The major purpose of our road trip, other than having fun getting out in the great Western Australian outdoors, is the discovery of our very special terrestrial orchids, most of which are endemic to WA. On this note we located 70 species/sub species of orchids from 10 genera, with multiple hybrids and hypochromic variants. Refer this post for their details. 2019 Road Trip – Orchids Found

So privileged to witness the natural beauty of our amazing little corner of the world!!!!!!

2019 Road Trip – Flat Rock Nature Reserve to Ravensthorpe

Lake Varley NR, Nature Reserves, Numerous days, Pallarup NR, Road Trip

07/09/2019

We wake up to a beautiful sunny spring morning. A leisurely breakfast was enjoyed as we know our destination today, so no need to rush. It’s after 9am before we finally leave Flat Rock Nature Reserve and head off in an easterly direction down the Kulin-Holt Rock Road. We reach Lake Varley and pull over on the side of the road and decide to check out the flat granite outcrop, which we later find is a part of the Lake Varley Nature Reserve.

Deb finds the first orchid growing under the scrub at the edge of the rock. The wonderful yellow donkey orchids are again flowering at the edge of the rock under the protection of the scrubs. The Western wheatbelt donkey orchid (Diuris brachyscapa) is know to grow in the region with sightings recorded in Atlas of Living Australia. Kulin shire is also one of the Local Government Areas (LGA) listed in Florabase as being a location for this orchid. Links to these resources are found via the “+” sign at the bottom of every page.

Close by some wispy spider orchids are found. Due the creamy colouring of the flowers they appear to be the Cream spider orchid (Caladenia horistes) which flowers from August to early-October over an easterly range from Fitzgerald River National Park to Balladonia, however Kulin LGA is listed in Florabase as a location for this orchid.

Another yellow orchid pops up. The wonderful Cowslip orchid (Caladenia flava subsp. flava) is such a cheerful orchid to find. Bright yellow flowers with such random markings; from spots, stripes, blotches to barely none at all. This little grouping has mainly spots. The view back to the Triton provides an indication of the habitat we are exploring.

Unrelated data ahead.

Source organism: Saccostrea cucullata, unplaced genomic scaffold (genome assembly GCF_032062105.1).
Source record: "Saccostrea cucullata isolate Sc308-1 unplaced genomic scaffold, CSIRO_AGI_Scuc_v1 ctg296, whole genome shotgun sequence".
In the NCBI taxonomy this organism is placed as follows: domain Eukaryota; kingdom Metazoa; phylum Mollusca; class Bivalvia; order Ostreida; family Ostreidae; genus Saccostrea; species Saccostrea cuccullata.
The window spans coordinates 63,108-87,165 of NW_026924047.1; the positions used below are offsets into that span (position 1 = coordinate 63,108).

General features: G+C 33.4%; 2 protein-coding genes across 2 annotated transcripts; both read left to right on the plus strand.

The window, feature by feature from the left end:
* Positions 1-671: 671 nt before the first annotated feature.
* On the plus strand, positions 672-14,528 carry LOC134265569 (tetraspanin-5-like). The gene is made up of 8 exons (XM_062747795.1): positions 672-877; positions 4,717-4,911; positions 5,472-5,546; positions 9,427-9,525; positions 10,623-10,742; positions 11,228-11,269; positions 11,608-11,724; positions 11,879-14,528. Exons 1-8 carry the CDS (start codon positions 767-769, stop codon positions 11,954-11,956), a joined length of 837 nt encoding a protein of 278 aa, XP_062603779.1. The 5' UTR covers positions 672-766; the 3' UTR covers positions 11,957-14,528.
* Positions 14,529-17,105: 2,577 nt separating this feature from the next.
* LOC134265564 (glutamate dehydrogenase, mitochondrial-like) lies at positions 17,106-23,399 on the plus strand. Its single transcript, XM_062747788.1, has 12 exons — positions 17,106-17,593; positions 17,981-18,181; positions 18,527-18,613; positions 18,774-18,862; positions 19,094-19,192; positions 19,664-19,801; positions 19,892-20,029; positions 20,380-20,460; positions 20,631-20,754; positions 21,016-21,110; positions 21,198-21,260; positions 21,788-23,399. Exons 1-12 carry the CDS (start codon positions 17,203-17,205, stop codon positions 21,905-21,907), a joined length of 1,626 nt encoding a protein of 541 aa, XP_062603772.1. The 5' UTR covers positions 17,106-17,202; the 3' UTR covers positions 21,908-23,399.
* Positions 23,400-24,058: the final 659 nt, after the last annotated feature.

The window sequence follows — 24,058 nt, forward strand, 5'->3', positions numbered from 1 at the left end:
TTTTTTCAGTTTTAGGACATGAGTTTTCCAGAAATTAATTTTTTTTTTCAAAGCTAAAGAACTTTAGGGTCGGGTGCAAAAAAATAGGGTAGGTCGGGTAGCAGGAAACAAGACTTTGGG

Other orchids found were a solitary Sugar orchid (Ericksonella saccharata) and Hairy-stemmed snail orchid (Pterostylis sp. ‘inland’) . Both have vast inland ranges and flower during September.

Then a perfect specimen of the Drooping spider orchid (Caladenia radialis) is found in all it’s glory. Another inland orchid but only found from Northampton to Jerramungup, so not as widespread as the Sugar or Hairy stemmed Snail orchids.

Well now the Ant orchid (Caladenia roei) turns up to entertain us. They are said to resemble a crucifix due to the petals and lateral sepals.

Then came across more Sugar orchids and a grouping of Western wheatbelt donkey orchids before finally heading back to the Triton. Last small orchids found were the Little laughing leek orchid (Prasophyllum gracile) which were camouflaged well in the moss on the granite rock.

Time to move onto our next place to explore. We detour a slight bit to check out Holt Rock. We drive into the day use area of Holt Rock but chose not to go for an exploration, though it looks like a great place to check out another time. Further south we arrive at Varley and go check out a place on the map named Dempster Rock. After a little searching we find a track into the approximate area. Looking out our windows we are rewarded with orchids.

Some old favourites were the first found. Sugar orchids and Jug orchids (Pterostylis recurva) . Both are common orchids but always a pleasure to find.